Iran continues to export its oil, but the oil tankers transporting its crude have disabled their onboard tracking systems, making it difficult to assess the details of its oil deals.
Iran is trying to counter Western sanctions on its oil industry that aim to cripple Iran’s economy and convince it to acquiesce to Western demands regarding its nuclear program.
Reuters cites sources in the oil industry, trading and shipping who say the National Iranian Tanker Company has ordered all its captains to “switch off the black box transponders that are used in the shipping industry to monitor vessel movements.”
An unidentified senior executive at a national oil company that has done business with Iran has told Reuters that Iran, together with its customers, is trying to conceal its oil deals, adding that the second-biggest oil producer in OPEC is probably offering “discounts in the form of free freight, finance and insurance and generous credit terms” in order to counter the international sanctions.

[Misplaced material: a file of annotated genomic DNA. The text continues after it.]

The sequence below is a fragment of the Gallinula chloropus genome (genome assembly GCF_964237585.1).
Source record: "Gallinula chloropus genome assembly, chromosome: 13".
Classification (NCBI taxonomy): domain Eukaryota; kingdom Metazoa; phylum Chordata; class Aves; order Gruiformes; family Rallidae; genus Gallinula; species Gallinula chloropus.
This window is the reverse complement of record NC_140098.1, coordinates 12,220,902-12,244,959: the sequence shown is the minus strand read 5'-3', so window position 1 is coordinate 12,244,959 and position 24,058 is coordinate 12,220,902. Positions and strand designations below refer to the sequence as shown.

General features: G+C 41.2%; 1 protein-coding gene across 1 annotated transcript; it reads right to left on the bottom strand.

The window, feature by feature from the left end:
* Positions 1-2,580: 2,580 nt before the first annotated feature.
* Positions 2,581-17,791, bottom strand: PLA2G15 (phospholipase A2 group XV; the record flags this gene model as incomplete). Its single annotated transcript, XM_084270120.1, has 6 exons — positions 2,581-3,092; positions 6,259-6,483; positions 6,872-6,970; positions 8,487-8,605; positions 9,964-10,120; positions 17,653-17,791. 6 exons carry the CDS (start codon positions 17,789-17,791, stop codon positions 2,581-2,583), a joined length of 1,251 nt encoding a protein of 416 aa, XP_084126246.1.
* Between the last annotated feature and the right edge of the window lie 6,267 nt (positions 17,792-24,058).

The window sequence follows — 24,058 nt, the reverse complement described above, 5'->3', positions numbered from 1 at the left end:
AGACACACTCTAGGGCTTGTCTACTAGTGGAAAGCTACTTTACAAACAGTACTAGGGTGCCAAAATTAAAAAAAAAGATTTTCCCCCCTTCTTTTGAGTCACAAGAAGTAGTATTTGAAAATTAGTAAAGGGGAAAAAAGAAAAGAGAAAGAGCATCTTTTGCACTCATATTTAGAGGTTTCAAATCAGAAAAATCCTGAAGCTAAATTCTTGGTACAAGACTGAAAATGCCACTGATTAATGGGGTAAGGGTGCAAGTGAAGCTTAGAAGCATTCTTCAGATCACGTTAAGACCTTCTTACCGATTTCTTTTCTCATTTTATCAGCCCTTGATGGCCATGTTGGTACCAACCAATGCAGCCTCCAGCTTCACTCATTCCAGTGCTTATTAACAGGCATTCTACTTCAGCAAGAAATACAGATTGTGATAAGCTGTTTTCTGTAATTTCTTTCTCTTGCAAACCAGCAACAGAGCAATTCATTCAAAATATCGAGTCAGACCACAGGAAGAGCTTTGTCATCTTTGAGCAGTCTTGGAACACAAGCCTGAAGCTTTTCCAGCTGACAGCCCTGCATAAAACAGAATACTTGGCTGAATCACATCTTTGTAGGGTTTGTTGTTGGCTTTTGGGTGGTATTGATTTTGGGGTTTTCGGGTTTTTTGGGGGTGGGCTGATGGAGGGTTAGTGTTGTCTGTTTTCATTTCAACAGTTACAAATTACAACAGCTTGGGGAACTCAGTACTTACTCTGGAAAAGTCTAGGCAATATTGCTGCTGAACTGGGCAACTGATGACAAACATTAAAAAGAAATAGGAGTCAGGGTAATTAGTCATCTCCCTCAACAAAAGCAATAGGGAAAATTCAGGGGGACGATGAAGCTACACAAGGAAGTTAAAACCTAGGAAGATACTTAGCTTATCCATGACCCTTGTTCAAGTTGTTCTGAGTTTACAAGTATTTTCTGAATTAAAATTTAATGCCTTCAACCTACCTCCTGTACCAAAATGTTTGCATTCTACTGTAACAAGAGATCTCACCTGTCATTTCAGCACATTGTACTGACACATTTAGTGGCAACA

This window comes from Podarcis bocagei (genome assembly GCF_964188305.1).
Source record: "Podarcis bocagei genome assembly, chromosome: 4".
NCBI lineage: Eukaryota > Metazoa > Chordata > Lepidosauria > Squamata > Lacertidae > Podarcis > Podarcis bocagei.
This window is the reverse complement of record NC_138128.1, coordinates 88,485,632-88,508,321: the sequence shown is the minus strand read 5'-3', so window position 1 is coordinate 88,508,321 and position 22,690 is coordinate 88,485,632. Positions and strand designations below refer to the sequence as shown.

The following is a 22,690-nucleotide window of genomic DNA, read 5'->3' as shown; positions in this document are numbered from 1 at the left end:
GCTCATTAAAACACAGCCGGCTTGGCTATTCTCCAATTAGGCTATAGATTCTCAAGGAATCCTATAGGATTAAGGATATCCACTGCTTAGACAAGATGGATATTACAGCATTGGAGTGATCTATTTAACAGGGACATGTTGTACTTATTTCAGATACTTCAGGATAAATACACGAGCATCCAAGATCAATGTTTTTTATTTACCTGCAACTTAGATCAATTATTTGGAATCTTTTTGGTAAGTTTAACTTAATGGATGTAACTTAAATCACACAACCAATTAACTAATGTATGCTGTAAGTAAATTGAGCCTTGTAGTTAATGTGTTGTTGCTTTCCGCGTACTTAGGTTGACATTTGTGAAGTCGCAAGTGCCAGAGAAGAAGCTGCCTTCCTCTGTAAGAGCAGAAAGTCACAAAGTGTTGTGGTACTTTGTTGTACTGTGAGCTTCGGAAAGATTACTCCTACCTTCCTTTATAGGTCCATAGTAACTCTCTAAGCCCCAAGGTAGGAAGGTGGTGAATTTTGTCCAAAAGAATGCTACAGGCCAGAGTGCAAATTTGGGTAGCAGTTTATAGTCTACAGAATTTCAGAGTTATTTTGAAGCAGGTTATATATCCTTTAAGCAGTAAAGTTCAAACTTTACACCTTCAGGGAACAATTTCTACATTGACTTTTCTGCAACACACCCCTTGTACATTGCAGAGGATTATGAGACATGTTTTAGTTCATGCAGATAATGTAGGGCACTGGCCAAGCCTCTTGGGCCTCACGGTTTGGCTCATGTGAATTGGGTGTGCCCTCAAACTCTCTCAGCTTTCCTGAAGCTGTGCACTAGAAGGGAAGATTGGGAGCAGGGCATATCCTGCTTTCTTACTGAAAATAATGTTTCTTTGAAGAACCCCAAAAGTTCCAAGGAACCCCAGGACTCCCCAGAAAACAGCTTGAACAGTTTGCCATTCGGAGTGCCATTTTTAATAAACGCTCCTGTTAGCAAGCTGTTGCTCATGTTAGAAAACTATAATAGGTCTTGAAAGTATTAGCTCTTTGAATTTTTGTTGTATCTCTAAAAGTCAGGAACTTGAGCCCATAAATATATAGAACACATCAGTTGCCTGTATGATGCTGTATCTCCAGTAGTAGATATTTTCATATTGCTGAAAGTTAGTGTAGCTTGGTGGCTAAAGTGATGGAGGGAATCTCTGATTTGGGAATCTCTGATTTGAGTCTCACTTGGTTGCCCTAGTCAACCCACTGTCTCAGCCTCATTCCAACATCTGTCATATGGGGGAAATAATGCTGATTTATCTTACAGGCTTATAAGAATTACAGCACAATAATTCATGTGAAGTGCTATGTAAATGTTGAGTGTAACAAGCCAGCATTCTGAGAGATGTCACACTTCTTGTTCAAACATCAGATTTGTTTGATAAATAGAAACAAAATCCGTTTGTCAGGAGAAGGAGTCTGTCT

The EU has imposed an embargo on Iranian crude starting July 2012, and the U.S. has worked on trying to get Iran’s Asian oil customers to reduce their oil imports from Iran, threatening to penalize companies and financial institutions that have dealings with Iran.
Experts say that it is now more difficult to assess how far Iran’s crude exports have fallen. Earlier assessments in March had marked a decline of 1.9 million barrels per day.
Iranian Oil Minister Rostam Ghassemi has dismissed reports of declining oil exports, saying crude exports remain steady at last year’s rate of 2.2 million barrels a day.
Iran’s Oil Ministry has confirmed, however, that it has cut off Greece, Spain, UK, France, and Germany from its list of oil customers in response to EU sanctions, but Iran has said that it can easily replace these customers.
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